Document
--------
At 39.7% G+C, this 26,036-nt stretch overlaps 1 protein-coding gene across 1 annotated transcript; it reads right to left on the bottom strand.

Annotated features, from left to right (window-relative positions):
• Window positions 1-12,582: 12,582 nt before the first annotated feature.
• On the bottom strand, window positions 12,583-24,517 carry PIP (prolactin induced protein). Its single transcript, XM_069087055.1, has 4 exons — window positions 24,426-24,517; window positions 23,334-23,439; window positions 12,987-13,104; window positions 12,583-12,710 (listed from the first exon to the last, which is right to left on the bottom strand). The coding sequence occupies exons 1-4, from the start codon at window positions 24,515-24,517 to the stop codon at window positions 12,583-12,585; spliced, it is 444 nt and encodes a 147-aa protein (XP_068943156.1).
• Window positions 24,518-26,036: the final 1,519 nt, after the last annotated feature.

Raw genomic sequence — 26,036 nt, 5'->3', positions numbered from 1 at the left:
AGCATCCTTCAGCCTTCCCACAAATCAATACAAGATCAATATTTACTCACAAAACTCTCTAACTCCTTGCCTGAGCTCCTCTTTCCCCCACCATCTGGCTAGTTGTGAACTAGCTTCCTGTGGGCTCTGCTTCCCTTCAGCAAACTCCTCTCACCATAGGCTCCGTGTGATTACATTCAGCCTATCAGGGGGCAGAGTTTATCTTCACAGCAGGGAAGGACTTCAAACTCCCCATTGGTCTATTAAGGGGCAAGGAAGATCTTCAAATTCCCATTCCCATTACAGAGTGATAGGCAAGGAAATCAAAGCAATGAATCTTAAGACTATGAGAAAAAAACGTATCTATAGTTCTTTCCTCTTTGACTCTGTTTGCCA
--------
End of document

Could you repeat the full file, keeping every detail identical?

At 39.7% G+C, this 26,036-nt stretch overlaps 1 protein-coding gene across 1 annotated transcript; it reads right to left on the bottom strand.

Annotated features, from left to right (window-relative positions):
• Window positions 1-12,582: 12,582 nt before the first annotated feature.
• On the bottom strand, window positions 12,583-24,517 carry PIP (prolactin induced protein). Its single transcript, XM_069087055.1, has 4 exons — window positions 24,426-24,517; window positions 23,334-23,439; window positions 12,987-13,104; window positions 12,583-12,710 (listed from the first exon to the last, which is right to left on the bottom strand). The coding sequence occupies exons 1-4, from the start codon at window positions 24,515-24,517 to the stop codon at window positions 12,583-12,585; spliced, it is 444 nt and encodes a 147-aa protein (XP_068943156.1).
• Window positions 24,518-26,036: the final 1,519 nt, after the last annotated feature.

Raw genomic sequence — 26,036 nt, 5'->3', positions numbered from 1 at the left:
AGCATCCTTCAGCCTTCCCACAAATCAATACAAGATCAATATTTACTCACAAAACTCTCTAACTCCTTGCCTGAGCTCCTCTTTCCCCCACCATCTGGCTAGTTGTGAACTAGCTTCCTGTGGGCTCTGCTTCCCTTCAGCAAACTCCTCTCACCATAGGCTCCGTGTGATTACATTCAGCCTATCAGGGGGCAGAGTTTATCTTCACAGCAGGGAAGGACTTCAAACTCCCCATTGGTCTATTAAGGGGCAAGGAAGATCTTCAAATTCCCATTCCCATTACAGAGTGATAGGCAAGGAAATCAAAGCAATGAATCTTAAGACTATGAGAAAAAAACGTATCTATAGTTCTTTCCTCTTTGACTCTGTTTGCCA